A Military Times reader commented on the story, “There is suggestion in the testimony that disabled veteran status should be based on a determination of 'my debilitating injury is worse than your injury' comparisons. Clearly Mr. Castillo’s injury is not at the same level as loss of limb and other injuries suffered by our veterans. As a woman- and veteran-owned small business (Vietnam, Iraqi Freedom, and Enduring Freedom veteran) I am waiting to hear from the VA on claims I have submitted. I would be very distressed to have my disability determination based on others’ level of disability. I have served my country and have earned benefits afforded to veterans and would expect that my claim determinations are made on my own merits, not on a comparison of others’.”
Castillo may be an ethically compromising opportunist who exploited a weakness of several SBA programs. He put in peril an act of Congress that is helping countless veteran-owned businesses by undermining their dedication, service and ethic. A New York Post editorial over July 4 weekend wrote:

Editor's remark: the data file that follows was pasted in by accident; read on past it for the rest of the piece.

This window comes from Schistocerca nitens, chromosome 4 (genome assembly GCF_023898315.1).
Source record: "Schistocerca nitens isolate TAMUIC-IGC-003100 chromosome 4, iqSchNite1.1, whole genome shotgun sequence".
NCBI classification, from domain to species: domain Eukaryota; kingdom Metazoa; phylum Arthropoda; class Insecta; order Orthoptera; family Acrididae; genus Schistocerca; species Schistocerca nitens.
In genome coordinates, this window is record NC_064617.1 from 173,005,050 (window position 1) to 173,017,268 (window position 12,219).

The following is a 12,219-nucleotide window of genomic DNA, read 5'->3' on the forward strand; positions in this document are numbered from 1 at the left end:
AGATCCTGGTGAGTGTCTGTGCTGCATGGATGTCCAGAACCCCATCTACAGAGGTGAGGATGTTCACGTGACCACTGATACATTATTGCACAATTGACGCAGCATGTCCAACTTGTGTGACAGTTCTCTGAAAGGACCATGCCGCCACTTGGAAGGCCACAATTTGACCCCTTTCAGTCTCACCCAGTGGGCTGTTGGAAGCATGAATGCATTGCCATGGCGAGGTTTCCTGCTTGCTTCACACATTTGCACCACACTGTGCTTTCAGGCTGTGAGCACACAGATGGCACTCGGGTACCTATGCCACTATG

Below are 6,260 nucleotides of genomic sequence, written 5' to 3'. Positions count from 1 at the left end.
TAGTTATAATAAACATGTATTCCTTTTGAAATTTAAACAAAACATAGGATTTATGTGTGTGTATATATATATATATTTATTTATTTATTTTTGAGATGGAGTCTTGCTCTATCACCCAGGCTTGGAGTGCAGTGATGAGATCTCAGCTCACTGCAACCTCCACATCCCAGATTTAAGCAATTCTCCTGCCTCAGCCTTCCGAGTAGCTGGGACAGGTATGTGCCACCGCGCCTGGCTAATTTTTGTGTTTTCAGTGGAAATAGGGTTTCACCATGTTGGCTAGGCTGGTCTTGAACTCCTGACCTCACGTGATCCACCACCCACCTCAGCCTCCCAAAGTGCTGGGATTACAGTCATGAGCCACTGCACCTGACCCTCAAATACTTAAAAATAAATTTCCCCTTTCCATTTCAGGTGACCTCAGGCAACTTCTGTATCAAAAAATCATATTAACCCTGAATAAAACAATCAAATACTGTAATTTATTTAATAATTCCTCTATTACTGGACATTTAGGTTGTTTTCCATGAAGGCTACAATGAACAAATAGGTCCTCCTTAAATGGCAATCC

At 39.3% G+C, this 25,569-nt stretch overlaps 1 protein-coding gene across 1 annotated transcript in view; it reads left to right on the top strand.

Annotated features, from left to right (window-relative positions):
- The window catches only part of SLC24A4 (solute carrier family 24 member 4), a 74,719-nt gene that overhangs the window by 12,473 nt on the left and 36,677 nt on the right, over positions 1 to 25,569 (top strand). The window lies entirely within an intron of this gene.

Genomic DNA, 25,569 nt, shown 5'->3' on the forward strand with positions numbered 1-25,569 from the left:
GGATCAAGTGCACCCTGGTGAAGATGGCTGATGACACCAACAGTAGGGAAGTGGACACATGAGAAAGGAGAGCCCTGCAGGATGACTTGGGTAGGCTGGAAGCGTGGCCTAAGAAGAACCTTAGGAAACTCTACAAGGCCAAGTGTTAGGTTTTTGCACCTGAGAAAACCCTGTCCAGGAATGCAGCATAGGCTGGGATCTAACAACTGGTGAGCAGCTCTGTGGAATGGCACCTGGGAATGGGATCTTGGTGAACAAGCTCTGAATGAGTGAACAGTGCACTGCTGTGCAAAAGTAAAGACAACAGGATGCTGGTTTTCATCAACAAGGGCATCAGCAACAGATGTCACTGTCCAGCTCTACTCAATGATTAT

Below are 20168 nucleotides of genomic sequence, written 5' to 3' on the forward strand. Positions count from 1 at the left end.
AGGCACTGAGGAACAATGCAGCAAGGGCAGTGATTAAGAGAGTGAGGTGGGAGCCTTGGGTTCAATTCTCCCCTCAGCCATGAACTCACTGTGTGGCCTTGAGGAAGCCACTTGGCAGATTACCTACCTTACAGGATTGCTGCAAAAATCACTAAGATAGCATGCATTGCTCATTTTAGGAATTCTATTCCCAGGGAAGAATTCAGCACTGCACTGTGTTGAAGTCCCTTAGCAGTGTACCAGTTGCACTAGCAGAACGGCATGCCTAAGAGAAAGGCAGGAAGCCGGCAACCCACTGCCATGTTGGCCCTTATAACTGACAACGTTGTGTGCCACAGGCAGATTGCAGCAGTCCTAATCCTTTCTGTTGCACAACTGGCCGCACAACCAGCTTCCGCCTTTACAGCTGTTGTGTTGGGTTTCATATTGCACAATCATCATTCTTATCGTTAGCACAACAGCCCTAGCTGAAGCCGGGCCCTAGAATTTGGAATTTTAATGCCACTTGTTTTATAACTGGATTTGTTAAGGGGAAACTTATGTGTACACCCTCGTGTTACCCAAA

“We Americans are a generous nation, and we must not stint our obligations to those disabled through their service to our nation. But as Tammy Duckworth brought to light, it becomes harder to meet our responsibilities to the deserving when an important benefit can be manipulated into an entitlement sweepstakes.”
It is a shame that a program enabling our nation’s veterans to reach their potential is being reduced to a pawn in the hyper-partisan entitlement game. It’s a shame that more than 562,00 people learned about these hard-working federal program officers, SDVOSBs, and VA benefits with Braulio Castillo in mind.
There are a number of ways to improve this system, and hopefully Chairman Darrell Issa's (R-Calif.) committee can propose some of them. While this issue has received mythical bipartisan ire, there are still no serious legislative options on the table. Programs meant to support our nation’s veterans are founded on the basic principles of our country. Mr. Castillo’s dishonorable behavior should not be used as the catalyst to roll back or discontinue programs and benefits for those who actually do defend our freedoms.